Her gift of oratory, warm with a rich inspiring prose, was not always combined with the quality of profound and original political thinking. In this respect, she had leaned very heavily upon the sturdier and surer Rosa Luxemburg throughout the years before and during the world war. The political firmness and strength which she gained from this heavy association did not, unfortunately, grow in the years that followed.

The young Communist Party of Germany was cruelly deprived of its central staff immediately after the war. Left without the gifted brain of Luxemburg, the popular and tireless revolutionary spirit of Liebknecht, the organizing talents of Tychko, the leadership of the party slipped by default into the hands of an inferior stratum of the Spartacans, whose qualities were not exactly enhanced by the accretion of the motley Left wing that joined it after the splitting of the Independent Socialists at Halle. She who had once, drawn her strength from the wells of a Luxemburg, now turned to Paul Levi, who proved to be more skilled in the collection of rare pottery than in the leadership of a revolutionary party. In the party crisis that followed the luckless “March Action” in 1921, Zetkin marched at

Levi’s heels together with the group of Daeumig, Brass and the others who finally went back with Levi to the social democracy. With Levi, too, she balked at Lenin’s struggle against G. Serrati, whose fatal attitude in the Italian Socialist party impeded so markedly the development of a mass Communist party for the sake of unity with a coterie of shrewd opportunists. Still, unlike both Levi and Serrati, she never broke with the International and after each crisis, with her position increasingly compromised, she was to be found in its ranks.

In taking her position in the instructive internal disputes of the Comintern, Klara Zetkin did not, alas! always distinguish between the revolutionary Left wing and the adventurist or infantile ultra-Left.

In her defense of Levi against Bela Kun, Pepper and Froelich, as in her defense of Serrati against Bordiga, there was a noticeable distinction between her position and the position, let us say, of the Lenin who so demonstratively proclaimed himself a member of the “Right wing” at the Third Congress of the International. As became even more apparent in later years, Zetkin was unable to adjust herself to the requirements of the revolutionary epoch. Her interventions against ultra-Leftism were essentially actuated by a distinct leaning to the Right.

This weakness she revealed most tragically throughout the whole period of the October 1923 struggle in Germany. Trotsky’s arguments that it was possible and necessary to set a date for the insurrection and to orient the strategy and tactics of the party towards it – that is, his application of the experiences gained in the Russian October to the German situation – she regarded as a species of Blanquist heresy. The protests of the militant and Left wing sectors of the party against the dilatory and headless policy of the Brandler Central Committee always encountered her ardent resistance. Even after the catastrophe, she came to the defense of Brandler, Thalheimer and Radek, not in the spirit of placing the responsibility on the international leadership, where it belonged, but as an apology for the calamitous course of the Right wing combined with a bitter attack upon the Left.

She was linked with Brandler from the earliest days of the Spartakusbund, and the Left wing socialist movement before it. And those bonds were strengthened by her violent reaction against those whom Zinoviev, Stalin and Bucharin helped to impose upon the German party as its leadership in place of the discredited Right wing Central Committee. The characterless ultra-Leftists of the type of Ruth Fischer, A. Maslow, Katz, Schwartz and the camarilla around them, aroused her contempt and deepest mistrust. If she reconciled herself somewhat to the post-1923 leadership, it was not due to the change of heart on her side. Rather the contrary. After the removal of ultra-Leftist leadership in 1925, the party and the International engaged upon that protracted course towards opportunism in which Klara Zetkin felt herself far more at ease than during the period of the dry sectarian ponderosity of Maslow’s literary effusions and the wind and fury of Fischer’s clamorous oratory, Brandler and Thalheimer, virtually marooned in Moscow up to that time, commenced a bolder factional activity inside the party and for a time it appeared that the pitiful Thaelmann leadership was to be “solidified” by the rehabilitation in the party of the Right wing exiles. The latter counted on Zetkin’s support, nor was it withheld.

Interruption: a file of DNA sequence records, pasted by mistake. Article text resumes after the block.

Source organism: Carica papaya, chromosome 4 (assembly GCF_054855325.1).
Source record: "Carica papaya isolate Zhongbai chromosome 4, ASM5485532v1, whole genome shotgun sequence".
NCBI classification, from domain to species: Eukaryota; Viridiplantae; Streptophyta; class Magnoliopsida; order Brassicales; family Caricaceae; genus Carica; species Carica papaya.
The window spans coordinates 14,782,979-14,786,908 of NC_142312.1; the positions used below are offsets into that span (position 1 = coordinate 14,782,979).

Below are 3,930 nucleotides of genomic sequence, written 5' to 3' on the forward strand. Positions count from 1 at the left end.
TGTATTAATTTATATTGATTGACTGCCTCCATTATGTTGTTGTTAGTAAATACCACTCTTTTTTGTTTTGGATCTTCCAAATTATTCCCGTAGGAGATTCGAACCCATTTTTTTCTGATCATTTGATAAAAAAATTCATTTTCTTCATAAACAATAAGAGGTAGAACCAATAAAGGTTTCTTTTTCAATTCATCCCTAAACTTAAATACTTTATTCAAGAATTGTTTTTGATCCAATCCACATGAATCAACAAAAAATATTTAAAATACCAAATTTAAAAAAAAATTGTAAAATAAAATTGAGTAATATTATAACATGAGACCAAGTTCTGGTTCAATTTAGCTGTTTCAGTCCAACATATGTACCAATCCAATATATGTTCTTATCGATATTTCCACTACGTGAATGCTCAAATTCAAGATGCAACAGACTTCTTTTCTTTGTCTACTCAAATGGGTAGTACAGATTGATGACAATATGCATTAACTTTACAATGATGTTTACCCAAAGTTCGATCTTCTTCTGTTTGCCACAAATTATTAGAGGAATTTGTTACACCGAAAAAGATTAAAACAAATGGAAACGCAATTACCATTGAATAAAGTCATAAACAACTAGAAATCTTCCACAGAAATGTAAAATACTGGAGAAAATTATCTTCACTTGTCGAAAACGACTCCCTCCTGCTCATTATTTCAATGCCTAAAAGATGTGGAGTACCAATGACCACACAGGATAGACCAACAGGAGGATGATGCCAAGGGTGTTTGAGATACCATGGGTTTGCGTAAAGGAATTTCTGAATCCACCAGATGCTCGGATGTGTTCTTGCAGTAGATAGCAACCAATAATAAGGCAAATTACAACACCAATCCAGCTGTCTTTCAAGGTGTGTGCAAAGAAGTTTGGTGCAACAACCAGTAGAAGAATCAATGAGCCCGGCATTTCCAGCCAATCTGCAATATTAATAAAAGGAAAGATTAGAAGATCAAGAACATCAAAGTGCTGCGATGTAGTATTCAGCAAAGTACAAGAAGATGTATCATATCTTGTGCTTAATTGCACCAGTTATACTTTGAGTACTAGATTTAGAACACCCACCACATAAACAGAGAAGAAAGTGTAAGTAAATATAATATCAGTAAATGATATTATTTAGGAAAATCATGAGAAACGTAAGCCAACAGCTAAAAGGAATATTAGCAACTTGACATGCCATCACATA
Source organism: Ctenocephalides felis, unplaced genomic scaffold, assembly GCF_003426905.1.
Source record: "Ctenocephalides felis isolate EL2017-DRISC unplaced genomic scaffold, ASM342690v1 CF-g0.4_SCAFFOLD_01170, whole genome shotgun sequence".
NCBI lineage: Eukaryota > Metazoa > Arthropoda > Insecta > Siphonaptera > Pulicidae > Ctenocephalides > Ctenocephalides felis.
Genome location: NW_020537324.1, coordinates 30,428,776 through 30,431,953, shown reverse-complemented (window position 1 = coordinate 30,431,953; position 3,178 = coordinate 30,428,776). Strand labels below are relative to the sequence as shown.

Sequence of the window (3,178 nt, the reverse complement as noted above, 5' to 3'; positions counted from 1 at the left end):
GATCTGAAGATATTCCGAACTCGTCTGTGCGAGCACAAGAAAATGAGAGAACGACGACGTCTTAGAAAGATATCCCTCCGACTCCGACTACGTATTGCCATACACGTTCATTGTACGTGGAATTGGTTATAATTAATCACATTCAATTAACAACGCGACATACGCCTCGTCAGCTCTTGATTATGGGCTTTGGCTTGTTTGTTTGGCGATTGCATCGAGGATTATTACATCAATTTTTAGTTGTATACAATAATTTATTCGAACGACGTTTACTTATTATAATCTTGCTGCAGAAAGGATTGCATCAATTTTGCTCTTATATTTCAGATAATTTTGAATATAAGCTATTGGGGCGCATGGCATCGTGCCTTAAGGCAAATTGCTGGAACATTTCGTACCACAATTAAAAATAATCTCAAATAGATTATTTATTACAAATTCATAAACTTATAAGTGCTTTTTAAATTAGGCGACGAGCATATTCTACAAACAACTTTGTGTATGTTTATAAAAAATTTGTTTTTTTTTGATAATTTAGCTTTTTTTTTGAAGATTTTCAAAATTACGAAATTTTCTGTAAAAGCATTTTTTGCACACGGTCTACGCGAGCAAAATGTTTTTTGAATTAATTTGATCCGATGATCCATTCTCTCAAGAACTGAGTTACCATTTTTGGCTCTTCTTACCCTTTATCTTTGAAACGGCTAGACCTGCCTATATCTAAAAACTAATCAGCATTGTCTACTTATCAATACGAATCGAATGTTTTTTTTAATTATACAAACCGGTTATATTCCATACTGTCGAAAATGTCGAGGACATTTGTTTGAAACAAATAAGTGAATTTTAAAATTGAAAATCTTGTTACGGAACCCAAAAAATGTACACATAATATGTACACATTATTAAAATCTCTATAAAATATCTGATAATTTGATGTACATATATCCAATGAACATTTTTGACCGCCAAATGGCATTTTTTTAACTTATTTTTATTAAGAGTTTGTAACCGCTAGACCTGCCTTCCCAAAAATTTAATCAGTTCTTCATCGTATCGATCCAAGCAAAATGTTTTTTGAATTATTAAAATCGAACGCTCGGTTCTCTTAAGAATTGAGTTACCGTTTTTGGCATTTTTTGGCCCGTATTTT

It was only when the dawn of the “third period” sealed the fate of the Right wing for a second, and apparently last time, and the expulsion of Brandler, Thalheimer and their supporters was consummated, that all hope was abandoned. The ultra-Leftist wrecking crew, considerably inferior to the group of Maslow and Fischer, which was given the helm of party leadership, practically completed the elimination of Klara Zetkin from all active participation in it. It cannot be said that it was an event entirely distasteful to her. She had after all once worked by the side of a Rosa Luxemburg, a Franz Mehring, a Karl Liebknecht. Even in later years, her party had at least been under the leadership of a Paul Levi who, no matter how much his defects impeded and finally put a stop to his political growth, nevertheless had a head on his shoulders, as Lenin said. How could she now subordinate herself voluntarily to the direction of such shoddy, even if internationally advertised, products (the artificial campaign must have revolted her) as were put at the head of the party, of a Heinz Neumann, whom she never ceased to regard as an irresponsible adventurer and a sinister figure in the party? But by this time the regime in the International had reached a point where she could no longer speak her mind openly. The old militant no longer appeared on the tribune of the party or the International. Her bitter protests against the treatment of Brandler and his friends, against the abominations of the party leadership, were uttered only in private letters exchanged with carefully selected confidantes.

Sympathetic to L.O. at Start